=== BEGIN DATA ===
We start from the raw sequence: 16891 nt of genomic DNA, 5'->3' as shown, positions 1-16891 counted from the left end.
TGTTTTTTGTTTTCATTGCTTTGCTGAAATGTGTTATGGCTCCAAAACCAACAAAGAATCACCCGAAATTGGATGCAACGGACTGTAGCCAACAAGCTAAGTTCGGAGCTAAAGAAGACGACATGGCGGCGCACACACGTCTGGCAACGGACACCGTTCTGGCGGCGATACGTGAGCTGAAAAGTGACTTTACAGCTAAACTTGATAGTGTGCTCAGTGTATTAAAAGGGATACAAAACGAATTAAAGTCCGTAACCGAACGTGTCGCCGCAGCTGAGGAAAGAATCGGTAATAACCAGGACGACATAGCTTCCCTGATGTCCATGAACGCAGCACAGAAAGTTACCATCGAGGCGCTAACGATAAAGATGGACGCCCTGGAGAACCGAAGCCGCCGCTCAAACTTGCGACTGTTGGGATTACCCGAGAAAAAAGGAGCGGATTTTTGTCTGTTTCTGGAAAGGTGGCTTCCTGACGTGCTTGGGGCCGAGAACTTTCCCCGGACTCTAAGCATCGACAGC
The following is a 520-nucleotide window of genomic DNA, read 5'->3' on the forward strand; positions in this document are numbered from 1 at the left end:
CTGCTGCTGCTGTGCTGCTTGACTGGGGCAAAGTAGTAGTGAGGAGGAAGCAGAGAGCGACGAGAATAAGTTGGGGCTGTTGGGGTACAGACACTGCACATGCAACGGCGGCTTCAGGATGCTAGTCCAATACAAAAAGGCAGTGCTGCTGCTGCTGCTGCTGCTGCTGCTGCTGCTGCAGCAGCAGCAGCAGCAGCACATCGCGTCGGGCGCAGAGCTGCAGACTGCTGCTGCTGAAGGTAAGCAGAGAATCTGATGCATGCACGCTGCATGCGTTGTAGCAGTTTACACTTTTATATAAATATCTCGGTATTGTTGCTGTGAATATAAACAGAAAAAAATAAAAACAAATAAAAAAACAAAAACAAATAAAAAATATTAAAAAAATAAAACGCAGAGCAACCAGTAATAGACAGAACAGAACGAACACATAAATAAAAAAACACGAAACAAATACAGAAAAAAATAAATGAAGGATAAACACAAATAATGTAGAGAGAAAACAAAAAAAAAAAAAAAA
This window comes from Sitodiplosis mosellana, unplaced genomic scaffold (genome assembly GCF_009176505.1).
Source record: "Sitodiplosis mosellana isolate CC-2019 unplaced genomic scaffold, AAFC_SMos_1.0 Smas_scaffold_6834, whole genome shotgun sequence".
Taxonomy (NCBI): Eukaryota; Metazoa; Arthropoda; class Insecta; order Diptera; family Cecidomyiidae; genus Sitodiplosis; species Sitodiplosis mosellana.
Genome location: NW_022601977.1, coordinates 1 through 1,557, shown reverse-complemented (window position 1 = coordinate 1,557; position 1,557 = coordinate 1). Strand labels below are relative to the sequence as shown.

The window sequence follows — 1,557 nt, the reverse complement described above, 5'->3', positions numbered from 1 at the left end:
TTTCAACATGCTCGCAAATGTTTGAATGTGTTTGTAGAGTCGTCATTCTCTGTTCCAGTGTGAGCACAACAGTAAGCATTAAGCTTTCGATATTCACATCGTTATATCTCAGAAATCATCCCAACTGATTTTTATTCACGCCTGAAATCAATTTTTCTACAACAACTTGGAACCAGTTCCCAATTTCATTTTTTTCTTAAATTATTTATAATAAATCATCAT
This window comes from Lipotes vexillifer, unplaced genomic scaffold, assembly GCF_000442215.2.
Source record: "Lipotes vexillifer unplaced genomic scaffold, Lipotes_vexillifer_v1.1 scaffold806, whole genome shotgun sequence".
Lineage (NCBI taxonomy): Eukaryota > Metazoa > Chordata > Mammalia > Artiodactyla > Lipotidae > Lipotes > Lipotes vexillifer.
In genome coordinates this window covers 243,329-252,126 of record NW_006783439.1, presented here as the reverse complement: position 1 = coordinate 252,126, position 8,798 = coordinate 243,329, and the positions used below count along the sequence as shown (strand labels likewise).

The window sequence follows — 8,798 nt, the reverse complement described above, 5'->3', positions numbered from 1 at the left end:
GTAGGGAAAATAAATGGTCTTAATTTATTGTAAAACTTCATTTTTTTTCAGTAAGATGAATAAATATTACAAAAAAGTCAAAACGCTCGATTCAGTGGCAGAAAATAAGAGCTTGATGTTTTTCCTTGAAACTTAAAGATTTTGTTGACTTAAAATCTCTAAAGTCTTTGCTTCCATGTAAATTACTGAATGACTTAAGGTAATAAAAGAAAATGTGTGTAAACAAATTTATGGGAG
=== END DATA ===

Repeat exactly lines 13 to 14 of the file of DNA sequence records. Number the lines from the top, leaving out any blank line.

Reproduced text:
Lineage (NCBI taxonomy): Eukaryota > Metazoa > Chordata > Mammalia > Artiodactyla > Lipotidae > Lipotes > Lipotes vexillifer.
In genome coordinates this window covers 243,329-252,126 of record NW_006783439.1, presented here as the reverse complement: position 1 = coordinate 252,126, position 8,798 = coordinate 243,329, and the positions used below count along the sequence as shown (strand labels likewise).